Super Mario's Wacky Worlds

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Super Mario's Wacky Worlds
Developer(s) NovaLogic
Publisher(s) Philips Interactive Media
Designer(s) Marty Foulger
Programmer(s) John Brooks
Silas Warner
Artist(s) Nina Stanley
Platform(s) Philips CD-i
Release date(s) Cancelled
Genre(s) Adventure
Platformer

Super Mario's Wacky Worlds is a cancelled Mario platform video game in development by NovaLogic for the Philips CD-i system. The game was designed to be a sequel to Super Mario World, a Super NES game released in 1990, that took advantage of the system's hardware. While an early prototype of the game received positive feedback from Nintendo[citation needed] , the game was cancelled due to the declining sales of the Philips CD-i system.

History[edit]

Wacky Worlds emerged in a time in which its developing company, NovaLogic, was hoping to be hired by Nintendo.[1] Then helping Nintendo with the Super NES CD-ROM Adapter, Philips had a right to make games with Nintendo characters for their CD-i. It was suggested to NovaLogic by a Nintendo sales executive that simple Super NES games could play on the CD-i, sparking the idea of putting "a popular Nintendo game, Super Mario World, onto a CD-i disc", making the project an intended sequel or follow-up to the launch title exclusively for the CD-i hardware.

Developers Silas Warner and John Brooks were drafted as the game's designers, and worked 24 hours a day[citation needed] for two weeks on the game, finishing only a part of one level to present to Nintendo. Their meeting with the Nintendo developers came at 8:00 AM on a Friday morning, and they had their short part of the game on a disc four hours before this.

Nintendo was very much impressed at the two men's job[citation needed], but because of poor CD-i sales was forced to cancel the game. This ended the CD-i career of Warner, who had expected Nintendo's exact reaction; however, other developers such as lead artist Nina Stanley stayed with the project.

Though the developers were highly enthusiastic about making a traditional Mario game (partly to clear their reputation surrounding Nintendo-licensed characters), NovaLogic hoped to use as little money as possible on the project, which was mostly executed with the intentions of making a small amount of profit while games such as those of the Comanche series had focus.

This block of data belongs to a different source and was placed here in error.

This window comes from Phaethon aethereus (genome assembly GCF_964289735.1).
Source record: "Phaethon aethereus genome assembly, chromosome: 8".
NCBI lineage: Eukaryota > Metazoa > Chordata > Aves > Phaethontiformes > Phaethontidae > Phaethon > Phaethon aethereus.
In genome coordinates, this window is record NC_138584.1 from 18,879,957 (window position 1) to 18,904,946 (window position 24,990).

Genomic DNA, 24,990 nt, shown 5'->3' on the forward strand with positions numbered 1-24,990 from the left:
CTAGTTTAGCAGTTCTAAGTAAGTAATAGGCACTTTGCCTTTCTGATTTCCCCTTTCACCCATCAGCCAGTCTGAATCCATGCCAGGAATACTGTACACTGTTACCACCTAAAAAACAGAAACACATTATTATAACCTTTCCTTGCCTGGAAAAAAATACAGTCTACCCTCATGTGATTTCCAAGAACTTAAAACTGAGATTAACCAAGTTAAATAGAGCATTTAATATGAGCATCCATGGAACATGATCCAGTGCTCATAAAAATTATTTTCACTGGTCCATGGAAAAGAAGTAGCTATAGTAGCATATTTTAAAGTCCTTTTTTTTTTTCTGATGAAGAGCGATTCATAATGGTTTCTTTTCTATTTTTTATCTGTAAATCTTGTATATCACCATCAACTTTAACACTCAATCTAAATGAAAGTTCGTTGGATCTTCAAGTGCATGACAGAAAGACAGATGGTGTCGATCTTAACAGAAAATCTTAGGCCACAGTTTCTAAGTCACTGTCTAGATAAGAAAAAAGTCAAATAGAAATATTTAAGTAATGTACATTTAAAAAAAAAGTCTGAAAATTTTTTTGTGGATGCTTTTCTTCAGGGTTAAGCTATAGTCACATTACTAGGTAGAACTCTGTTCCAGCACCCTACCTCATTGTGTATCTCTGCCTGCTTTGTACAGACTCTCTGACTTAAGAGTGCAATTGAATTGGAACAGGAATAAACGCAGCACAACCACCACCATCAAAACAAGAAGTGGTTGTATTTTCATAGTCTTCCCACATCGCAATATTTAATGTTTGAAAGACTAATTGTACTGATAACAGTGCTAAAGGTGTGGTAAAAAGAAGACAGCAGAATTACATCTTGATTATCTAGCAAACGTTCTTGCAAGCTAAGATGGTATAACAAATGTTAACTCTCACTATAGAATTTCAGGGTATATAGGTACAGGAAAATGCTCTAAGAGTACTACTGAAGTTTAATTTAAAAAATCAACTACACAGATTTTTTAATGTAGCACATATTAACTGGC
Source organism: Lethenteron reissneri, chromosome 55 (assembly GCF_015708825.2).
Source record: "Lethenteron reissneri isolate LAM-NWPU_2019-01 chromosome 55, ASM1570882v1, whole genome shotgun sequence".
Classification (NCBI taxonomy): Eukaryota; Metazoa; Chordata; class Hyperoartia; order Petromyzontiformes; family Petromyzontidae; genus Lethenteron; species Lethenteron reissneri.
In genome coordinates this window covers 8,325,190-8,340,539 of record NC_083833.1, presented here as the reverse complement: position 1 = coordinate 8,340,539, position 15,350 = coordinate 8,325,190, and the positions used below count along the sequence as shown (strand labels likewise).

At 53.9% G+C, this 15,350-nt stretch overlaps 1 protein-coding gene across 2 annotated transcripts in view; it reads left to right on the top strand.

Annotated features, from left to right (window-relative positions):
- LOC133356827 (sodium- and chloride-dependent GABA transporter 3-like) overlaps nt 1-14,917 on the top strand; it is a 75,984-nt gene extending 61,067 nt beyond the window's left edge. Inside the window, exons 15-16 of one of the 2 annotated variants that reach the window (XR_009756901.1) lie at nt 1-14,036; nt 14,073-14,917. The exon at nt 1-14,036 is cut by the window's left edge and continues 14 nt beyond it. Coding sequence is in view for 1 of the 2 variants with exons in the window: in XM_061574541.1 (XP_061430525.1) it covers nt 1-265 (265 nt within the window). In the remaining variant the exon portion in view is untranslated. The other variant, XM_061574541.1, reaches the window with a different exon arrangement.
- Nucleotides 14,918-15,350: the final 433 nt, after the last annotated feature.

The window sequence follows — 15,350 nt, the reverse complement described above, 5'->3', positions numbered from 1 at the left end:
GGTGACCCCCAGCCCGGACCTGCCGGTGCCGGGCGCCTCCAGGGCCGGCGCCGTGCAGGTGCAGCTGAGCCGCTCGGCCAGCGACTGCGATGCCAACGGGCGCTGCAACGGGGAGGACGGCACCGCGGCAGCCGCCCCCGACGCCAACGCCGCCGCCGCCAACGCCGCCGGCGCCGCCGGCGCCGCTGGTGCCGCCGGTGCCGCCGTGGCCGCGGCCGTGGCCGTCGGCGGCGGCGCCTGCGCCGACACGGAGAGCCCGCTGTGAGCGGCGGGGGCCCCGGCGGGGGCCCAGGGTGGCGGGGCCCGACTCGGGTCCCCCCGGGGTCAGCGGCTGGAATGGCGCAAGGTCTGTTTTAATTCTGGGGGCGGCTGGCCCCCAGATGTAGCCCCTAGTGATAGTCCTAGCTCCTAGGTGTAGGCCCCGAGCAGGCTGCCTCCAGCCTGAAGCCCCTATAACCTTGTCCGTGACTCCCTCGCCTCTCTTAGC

Version 0.11, the game's final prototype (a pre-alpha), was finished on March 3, 1993 after the project had about a year of work. Approximately 80% of the game's art, 95% of its design, and around 30% of its code was finished.

Three prototypes are in circulation, one of which was sold on the online auction website eBay for $1,000.[1] A certain prototype, perhaps the same one as that sold on eBay, has been leaked to the internet in ISO form and can be played both on emulators and as a burnt disc on an actual CD-i.[2]

Gameplay[edit]

As it is a pre-alpha, the prototype is rather limited; Mario can only walk both ways and jump, and no powerups exist. He cannot slide or swim, but it would appear that these abilities would have been implemented had development continued.[1] Enemies are also not programmed correctly; they disappear when Mario ends up above them, suggesting incomplete stomping attempts.[2] Enemies also cannot harm Mario, and are stopped in their tracks if touched, even if it means ending up floating in the air. Mario also can't die when he falls into a pit. Instead, he floats on it.[3]

Level progression is not explicit, but can be pieced together by the selectable stages. Most worlds have two or three levels, the first of which end with Warp Pipes (or similar things, such as the Trojan Horse in Greek 1), whereas the last most often has a stylized "M" object holding tape, presumably a similar aspect to the Giant Gates, but ending worlds instead of levels. However, the mysterious "M"s may serve another purpose, as one is found alongside a Warp Pipe in Igloo 1; perhaps they would have signified bonuses.

Both "M" marks and Warp Pipes are non-functional,[2] so one must restart their CD-i or emulator to escape a level.[1]

Graphics[edit]

Accurately capturing the sprites of Super Mario World was difficult for the Wacky Worlds development team, since the CD-i had a different sprite-making style than that of the SNES.[2] To create their characters, they actually pirated their designs from Super Mario World,[1] producing Mario, as well as several Koopa Troopa variations based on the Super Mario World sprite: Greek Koopas clad in tunics and fig leaves, knight Koopas with feathered helmets, blue Eskimo Koopas in parkas, and dark vampire Koopas with capes and fangs. The development team also sprited an enemy of their own creation, a walrus sprited true to the Super Mario World style.[4]

The various backgrounds of the game were all hand-drawn by the development team;[2] in fact, they were indeed based on paper drawings.[1] Of related note is that the game's levels are based on real-world Earth locations.

Sound[edit]

The prototype contains music taken from Super Mario World and no sound effects besides the jumping sound.[2] This seems to be an early placeholder, as the idea for the final game was to take advantage of the disc format and use a flexible audio range rather than port unimproved synthesised sound.[1]

References[edit]

  1. ^ a b c d e f g Sidewalk CD-i Playground (Accessed on 6-19-08)
  2. ^ a b c d e f Quebec Gamers (Accessed on 6-19-08)
  3. ^ YouTube (accessed 6-20-08)
  4. ^ Mario Fan Games Galaxy (accessed 6-19-08)

External links[edit]